Back to Blog October 14, 2021

Professor of Sculpture Karyn Olivier's Upcoming Commission Featured In The New Yorker

Author: Emily Herbein

Karyn Olivier, Associate Professor of Sculpture, was featured in the October 4th issue of The New Yorker in an article by Jill Lepore titled “When Black History Is Unearthed, Who Gets to Speak for the Dead?” for her recent commission from the Bethel Burying Ground Historic Site Memorial Committee. 

The article discusses the issue of desecrating the gravesites of enslaved Black people, a concept Lepore calls “an apartheid of the departed.” She reveals how tax dollars from Black families living in the Jim Crow South went toward constructing Confederate monuments and how the disenfranchisement of Black communities has made it nearly impossible for history to tell itself from the side that has been silenced.  

The name Olivier chose for her installation at the Bethel Burying Ground in Queen Village, “Her Luxuriant Soil,” comes from a speech given by Richard Allen in 1817 when he addressed a meeting of free men of African Heritage regarding a decision about whether to resettle free Black people in West Africa.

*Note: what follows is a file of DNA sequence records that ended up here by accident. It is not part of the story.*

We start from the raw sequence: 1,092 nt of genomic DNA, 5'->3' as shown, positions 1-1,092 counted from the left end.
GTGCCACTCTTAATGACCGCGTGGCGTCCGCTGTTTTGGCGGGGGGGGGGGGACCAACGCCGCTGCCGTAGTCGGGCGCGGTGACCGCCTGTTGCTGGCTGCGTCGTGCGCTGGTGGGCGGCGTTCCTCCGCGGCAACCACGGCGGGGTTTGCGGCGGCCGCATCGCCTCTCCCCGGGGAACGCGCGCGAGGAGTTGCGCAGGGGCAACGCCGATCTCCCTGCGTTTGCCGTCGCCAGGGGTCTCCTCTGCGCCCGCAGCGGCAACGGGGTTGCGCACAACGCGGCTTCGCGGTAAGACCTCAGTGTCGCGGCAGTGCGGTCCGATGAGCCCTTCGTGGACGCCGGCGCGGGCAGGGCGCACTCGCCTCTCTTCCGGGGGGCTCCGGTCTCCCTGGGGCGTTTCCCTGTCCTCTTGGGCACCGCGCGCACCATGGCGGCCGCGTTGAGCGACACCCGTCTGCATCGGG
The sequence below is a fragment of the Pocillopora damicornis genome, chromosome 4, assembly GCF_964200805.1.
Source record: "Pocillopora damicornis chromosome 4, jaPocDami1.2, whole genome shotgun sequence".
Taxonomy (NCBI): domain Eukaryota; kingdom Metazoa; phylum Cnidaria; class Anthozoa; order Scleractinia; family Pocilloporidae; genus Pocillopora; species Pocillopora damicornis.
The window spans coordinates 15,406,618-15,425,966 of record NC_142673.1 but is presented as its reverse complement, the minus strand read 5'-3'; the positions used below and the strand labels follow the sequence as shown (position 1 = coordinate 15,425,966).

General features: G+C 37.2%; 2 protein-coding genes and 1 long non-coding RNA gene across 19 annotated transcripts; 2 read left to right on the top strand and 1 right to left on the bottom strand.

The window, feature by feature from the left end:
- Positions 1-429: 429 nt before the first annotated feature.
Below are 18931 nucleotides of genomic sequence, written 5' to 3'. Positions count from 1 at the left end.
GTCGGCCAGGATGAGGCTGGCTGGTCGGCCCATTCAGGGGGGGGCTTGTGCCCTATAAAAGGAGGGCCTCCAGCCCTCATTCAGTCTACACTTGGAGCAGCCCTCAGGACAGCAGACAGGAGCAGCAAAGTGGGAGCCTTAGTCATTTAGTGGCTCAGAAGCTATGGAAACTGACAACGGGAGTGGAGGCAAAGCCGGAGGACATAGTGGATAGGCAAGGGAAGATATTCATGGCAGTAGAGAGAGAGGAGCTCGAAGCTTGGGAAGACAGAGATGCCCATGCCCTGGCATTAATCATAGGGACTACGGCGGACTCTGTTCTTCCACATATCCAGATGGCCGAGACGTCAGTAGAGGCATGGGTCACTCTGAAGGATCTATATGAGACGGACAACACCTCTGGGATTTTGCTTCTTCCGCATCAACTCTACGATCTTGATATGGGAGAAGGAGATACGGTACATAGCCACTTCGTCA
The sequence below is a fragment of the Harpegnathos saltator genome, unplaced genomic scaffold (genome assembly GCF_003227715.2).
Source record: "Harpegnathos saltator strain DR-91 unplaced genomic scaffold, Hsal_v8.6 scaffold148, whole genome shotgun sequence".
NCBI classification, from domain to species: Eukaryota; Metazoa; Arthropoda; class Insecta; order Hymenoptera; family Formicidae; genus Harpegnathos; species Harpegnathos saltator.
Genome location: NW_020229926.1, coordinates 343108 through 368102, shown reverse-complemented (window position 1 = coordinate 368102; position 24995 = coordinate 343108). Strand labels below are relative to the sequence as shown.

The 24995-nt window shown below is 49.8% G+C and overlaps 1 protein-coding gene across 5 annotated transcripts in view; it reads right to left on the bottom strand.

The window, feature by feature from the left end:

“Whereas our ancestors (not of choice) were the first cultivators of the wilds of America, we their descendants feel ourselves entitled to participate in the blessings of her luxuriant soil,” Allen said. The effort to pay reparations back to years of oppression is represented in a headstone inscription that will be featured in Olivier’s piece, which reads “Amelia Brown, 1819, Aged 26 years. Whosoever live and believeth in me, though we be dead, yet, shall we live.”  

Slavery is inextricably woven through the United States’ history, and Lepore calls out Philadelphia directly for the high value the city places on the one-sided legacies of figures like Benjamin Franklin, which negates a key part of the city’s heritage and population. Lepore goes on to discuss how, across the nation, there’s been a call to action over the last year to erect monuments in places that lack historical objectivity and tell only one side of a narrative in its public spaces.